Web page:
Set in a post-war galactic civilisation, Embers of War delivers classic space opera action whilst feeling like a true 21st century novel.
The Trouble Dog is a sentient warship, now decommissioned and run by a skeleton crew of misfits. The war is over and it’s a time of reconciliation and redemption so these days the Trouble Dog is in the business is rescuing people, not killing them. The well-paced narrative focuses on a rescue mission which isn’t quite what it seems, and opens out into a story into whose large-scale sensawonder is worthy of an Iain M Banks Culture novel.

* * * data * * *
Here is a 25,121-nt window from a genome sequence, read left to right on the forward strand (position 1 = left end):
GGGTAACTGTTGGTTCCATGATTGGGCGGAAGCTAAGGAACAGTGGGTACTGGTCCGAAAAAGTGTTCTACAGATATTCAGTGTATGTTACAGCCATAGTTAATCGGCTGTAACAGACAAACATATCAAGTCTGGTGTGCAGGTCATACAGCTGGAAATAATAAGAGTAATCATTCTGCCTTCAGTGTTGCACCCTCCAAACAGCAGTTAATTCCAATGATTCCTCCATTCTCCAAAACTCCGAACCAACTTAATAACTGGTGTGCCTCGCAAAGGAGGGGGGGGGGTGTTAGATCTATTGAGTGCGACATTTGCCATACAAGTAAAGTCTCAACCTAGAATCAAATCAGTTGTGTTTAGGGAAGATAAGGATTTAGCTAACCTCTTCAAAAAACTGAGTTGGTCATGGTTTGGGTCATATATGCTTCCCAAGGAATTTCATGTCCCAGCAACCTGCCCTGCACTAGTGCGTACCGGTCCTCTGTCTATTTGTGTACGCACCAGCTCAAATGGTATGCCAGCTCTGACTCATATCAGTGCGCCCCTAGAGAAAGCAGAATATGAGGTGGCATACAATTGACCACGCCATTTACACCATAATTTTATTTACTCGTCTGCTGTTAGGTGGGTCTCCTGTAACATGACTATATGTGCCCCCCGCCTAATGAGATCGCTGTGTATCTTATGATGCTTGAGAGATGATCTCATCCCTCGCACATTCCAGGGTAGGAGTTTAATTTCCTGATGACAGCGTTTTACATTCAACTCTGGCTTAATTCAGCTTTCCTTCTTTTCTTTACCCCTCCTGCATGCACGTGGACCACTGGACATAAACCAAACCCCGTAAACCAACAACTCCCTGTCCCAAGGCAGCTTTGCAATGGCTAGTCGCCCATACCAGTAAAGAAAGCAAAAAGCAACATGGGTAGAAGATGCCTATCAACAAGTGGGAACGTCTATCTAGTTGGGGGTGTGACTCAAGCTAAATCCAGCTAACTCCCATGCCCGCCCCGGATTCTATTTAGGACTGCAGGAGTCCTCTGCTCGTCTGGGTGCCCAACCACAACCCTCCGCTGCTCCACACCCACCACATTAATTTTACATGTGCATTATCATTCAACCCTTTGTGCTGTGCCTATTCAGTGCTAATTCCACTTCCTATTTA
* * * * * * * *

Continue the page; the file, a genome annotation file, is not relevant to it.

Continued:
Most of the characters are human – the war in question was about humans fighting amongst themselves, as we so often do – although the alien crewmember on the Trouble Dog is truly alien, and at the same time engaging and likeable.
On the subject of viewpoint, the author has made the daring choice to use multiple first-person viewpoint characters. It took me a while to get into this, especially as a lot of the character voices are rather similar – the one that stood out best, and probably the character I liked best, was the Trouble Dog itself. However, I fond myself warming to this choice, eventually not noticing it beyond the unique feel it gives the story. And when it comes to a solid and gripping denouement, this book delivers.
I look forward to finding out where the story goes next…